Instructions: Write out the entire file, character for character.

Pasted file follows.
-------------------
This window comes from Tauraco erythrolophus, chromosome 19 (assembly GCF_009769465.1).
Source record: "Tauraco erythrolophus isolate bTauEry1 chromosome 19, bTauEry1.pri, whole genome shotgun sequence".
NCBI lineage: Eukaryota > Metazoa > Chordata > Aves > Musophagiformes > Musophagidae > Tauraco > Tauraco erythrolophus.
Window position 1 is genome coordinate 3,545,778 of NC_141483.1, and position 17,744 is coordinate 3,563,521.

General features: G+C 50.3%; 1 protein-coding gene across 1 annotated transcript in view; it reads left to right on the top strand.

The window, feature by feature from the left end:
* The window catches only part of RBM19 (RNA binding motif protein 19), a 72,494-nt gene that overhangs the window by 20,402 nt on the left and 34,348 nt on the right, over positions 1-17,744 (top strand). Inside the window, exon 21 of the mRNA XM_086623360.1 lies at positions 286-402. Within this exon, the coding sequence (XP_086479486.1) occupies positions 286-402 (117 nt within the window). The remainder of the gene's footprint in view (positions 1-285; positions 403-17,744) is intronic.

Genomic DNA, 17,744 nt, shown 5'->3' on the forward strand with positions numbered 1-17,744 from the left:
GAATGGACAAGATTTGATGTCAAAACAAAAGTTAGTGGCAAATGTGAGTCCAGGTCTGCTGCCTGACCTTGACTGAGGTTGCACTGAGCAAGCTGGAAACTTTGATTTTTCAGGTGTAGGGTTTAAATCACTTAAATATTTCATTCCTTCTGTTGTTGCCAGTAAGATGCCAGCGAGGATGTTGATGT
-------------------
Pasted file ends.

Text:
This window comes from Tauraco erythrolophus, chromosome 19 (assembly GCF_009769465.1).
Source record: "Tauraco erythrolophus isolate bTauEry1 chromosome 19, bTauEry1.pri, whole genome shotgun sequence".
NCBI lineage: Eukaryota > Metazoa > Chordata > Aves > Musophagiformes > Musophagidae > Tauraco > Tauraco erythrolophus.
Window position 1 is genome coordinate 3,545,778 of NC_141483.1, and position 17,744 is coordinate 3,563,521.

General features: G+C 50.3%; 1 protein-coding gene across 1 annotated transcript in view; it reads left to right on the top strand.

The window, feature by feature from the left end:
* The window catches only part of RBM19 (RNA binding motif protein 19), a 72,494-nt gene that overhangs the window by 20,402 nt on the left and 34,348 nt on the right, over positions 1-17,744 (top strand). Inside the window, exon 21 of the mRNA XM_086623360.1 lies at positions 286-402. Within this exon, the coding sequence (XP_086479486.1) occupies positions 286-402 (117 nt within the window). The remainder of the gene's footprint in view (positions 1-285; positions 403-17,744) is intronic.

Genomic DNA, 17,744 nt, shown 5'->3' on the forward strand with positions numbered 1-17,744 from the left:
GAATGGACAAGATTTGATGTCAAAACAAAAGTTAGTGGCAAATGTGAGTCCAGGTCTGCTGCCTGACCTTGACTGAGGTTGCACTGAGCAAGCTGGAAACTTTGATTTTTCAGGTGTAGGGTTTAAATCACTTAAATATTTCATTCCTTCTGTTGTTGCCAGTAAGATGCCAGCGAGGATGTTGATGT